One issue that tends to come up when preparing a business valuation for family law purposes is the use of company funds to pay personal expenses for one or both spouses. Although this sounds like it can be detrimental to the other spouse, it should not necessarily be cause for great concern if the expenses are recorded appropriately. It is not uncommon for small business owners to have the company pay personal expenses and then charge these items to a shareholder loan account. Essentially the company loans money to the shareholder to pay these personal expenses. The shareholder is then obligated to repay this loan.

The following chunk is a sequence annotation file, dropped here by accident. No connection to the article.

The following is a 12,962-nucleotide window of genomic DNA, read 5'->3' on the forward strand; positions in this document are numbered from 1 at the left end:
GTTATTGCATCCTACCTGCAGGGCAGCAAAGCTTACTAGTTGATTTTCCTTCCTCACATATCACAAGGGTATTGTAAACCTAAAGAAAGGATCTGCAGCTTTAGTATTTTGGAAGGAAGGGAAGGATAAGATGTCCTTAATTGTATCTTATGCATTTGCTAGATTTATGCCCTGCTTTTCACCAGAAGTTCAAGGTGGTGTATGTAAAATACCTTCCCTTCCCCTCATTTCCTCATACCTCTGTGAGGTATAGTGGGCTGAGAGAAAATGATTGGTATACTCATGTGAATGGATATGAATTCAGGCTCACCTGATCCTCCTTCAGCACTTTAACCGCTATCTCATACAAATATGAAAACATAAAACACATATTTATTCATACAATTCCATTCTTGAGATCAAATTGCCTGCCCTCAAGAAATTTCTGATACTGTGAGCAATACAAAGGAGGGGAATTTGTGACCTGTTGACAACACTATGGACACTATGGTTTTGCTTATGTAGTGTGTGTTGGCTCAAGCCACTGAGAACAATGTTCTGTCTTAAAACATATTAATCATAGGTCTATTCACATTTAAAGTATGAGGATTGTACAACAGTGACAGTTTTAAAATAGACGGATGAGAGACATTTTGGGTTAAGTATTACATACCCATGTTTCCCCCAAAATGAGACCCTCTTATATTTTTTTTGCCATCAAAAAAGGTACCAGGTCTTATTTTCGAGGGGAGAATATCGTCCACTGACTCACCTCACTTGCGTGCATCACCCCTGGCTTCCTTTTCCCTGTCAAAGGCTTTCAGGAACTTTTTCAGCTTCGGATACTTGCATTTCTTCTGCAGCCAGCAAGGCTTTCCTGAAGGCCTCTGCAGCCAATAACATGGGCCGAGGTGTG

However, if the personal expenses are not charged to a shareholder loan account and are expensed in the company’s financial statements (i.e. treated as legitimate business expenses) the value of the business could be impacted especially if the business valuator is not made aware of these transactions.
One thing to keep in mind is that the company’s accountant will likely treat personal expenses appropriately and adjust for them at year-end if necessary (as long as they are aware of the personal expenses). However, if you find yourself in this situation, you may want to discuss with your lawyer whether it is necessary to confirm with the accountant that all personal expenses are in fact charged to the shareholder loan account.